Crows and ravens are the largest members of the order Passeriformes (perching birds). They range in length from 17.5 to 70 cm. The typical crow (genus Corvus) is either wholly black (including bill and legs) or black with white, grey or brown.
Range and Habitat
Of the 3 species of Corvus native to Canada, only the northwestern crow (C. caurinus) has a limited range. It inhabits the coast and islands of British Columbia, where it forages along shores, beaches, and tidal flats. The highly adaptable American crow (C. brachyrhynchos) occupies many habitats and feeds on both animal and vegetable matter. It breeds from north-central BC to Newfoundland, but leaves most of that range in the winter. The common raven (C. corax) is also found in most of Canada, but stays year-round.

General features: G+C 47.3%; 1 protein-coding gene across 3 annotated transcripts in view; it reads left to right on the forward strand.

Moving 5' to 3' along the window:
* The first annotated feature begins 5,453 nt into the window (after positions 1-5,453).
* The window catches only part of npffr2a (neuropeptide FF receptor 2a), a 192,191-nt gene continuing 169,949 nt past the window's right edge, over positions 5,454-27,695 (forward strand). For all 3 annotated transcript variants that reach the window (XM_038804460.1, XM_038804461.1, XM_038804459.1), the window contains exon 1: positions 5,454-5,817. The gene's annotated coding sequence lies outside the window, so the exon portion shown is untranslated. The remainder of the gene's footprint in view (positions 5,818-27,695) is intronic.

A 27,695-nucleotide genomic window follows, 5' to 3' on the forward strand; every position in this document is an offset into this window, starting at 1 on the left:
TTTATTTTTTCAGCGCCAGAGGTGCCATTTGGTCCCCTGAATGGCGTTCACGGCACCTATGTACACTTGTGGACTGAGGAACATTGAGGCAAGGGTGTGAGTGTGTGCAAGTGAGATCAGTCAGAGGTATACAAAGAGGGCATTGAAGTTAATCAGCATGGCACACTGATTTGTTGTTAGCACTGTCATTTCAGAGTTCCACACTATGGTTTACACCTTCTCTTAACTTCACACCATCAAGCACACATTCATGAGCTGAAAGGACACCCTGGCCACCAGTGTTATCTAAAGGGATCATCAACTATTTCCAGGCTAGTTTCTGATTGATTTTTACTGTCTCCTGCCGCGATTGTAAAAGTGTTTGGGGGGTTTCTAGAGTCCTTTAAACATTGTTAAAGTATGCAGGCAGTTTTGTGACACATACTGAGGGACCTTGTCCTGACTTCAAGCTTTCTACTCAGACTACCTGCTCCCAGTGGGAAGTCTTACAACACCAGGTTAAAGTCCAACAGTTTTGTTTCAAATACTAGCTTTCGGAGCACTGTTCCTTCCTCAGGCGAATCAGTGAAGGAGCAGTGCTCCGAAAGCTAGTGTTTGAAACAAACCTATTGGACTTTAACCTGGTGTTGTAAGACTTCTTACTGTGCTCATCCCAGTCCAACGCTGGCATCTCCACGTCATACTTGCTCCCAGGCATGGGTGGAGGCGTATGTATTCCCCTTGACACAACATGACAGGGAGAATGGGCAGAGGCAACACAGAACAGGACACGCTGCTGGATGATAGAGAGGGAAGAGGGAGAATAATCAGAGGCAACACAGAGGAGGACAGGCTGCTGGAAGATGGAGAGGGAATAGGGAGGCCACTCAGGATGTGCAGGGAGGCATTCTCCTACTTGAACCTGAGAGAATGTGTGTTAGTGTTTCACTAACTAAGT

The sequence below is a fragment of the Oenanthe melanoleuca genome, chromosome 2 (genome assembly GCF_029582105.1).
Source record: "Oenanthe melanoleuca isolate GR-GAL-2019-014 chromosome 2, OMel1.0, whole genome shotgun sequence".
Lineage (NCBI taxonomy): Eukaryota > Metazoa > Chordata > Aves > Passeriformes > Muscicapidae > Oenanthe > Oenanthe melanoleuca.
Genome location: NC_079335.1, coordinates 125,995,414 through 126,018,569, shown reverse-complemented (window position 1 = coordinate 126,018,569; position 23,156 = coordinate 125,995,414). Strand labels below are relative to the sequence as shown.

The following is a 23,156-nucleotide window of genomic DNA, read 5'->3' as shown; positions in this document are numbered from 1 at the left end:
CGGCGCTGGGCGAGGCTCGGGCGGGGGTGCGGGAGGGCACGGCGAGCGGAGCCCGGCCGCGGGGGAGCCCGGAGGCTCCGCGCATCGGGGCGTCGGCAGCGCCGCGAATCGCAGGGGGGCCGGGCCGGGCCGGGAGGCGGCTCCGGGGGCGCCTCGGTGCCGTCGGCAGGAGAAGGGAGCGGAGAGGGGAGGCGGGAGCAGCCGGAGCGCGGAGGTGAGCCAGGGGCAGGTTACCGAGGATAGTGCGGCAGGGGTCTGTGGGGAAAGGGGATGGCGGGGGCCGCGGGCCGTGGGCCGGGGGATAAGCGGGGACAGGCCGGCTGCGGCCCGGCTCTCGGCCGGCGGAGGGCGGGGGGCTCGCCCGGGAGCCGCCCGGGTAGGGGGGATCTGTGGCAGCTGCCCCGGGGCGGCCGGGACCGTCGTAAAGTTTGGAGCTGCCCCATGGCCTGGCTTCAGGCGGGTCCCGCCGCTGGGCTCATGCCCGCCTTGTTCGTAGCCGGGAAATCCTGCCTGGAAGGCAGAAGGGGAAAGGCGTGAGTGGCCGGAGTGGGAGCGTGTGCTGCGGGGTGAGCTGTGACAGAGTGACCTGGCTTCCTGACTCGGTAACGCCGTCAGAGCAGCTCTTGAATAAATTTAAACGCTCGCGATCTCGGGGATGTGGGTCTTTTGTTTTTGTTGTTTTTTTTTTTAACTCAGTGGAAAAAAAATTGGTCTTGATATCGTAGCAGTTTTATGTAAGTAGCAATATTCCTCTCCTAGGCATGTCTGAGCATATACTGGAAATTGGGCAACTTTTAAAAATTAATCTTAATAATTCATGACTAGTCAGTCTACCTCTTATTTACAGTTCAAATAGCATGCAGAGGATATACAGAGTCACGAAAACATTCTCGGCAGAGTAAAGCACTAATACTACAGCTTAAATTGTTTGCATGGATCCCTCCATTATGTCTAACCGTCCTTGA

Both northwestern and American crows tend to forage in open areas but prefer wooded habitats for nesting and roosting. The northwestern crow nests mainly in coniferous trees; the American crow, in deciduous and coniferous trees and, occasionally, in low bushes. The female American crow incubates clutches (groups of eggs) of 4 to 6 eggs.
Relationship with Humans
In places, crows have proven more harmful than helpful to humans, since although they kill a large number of insects, they also damage CROPS, particularly corn. They also prey on the eggs and young of many desirable birds.
Author LORRAINE G. D'AGINCOURT Revised: JOCELYN HUDON
Links to Other Sites
All About Birds
Search this online bird identification guide for information on specific bird species found in North America. Click on the dynamic map of eBird sightings for a magnified view. From the Cornell Lab of Ornithology in the US.
Canadian Biodiversity Website
A great information source for all budding biologists. Learn about biodiversity theory, natural history, and conservation issues. From McGill’s Redpath Museum.
An illustrated life history of the American crow. From borealbirds.ca.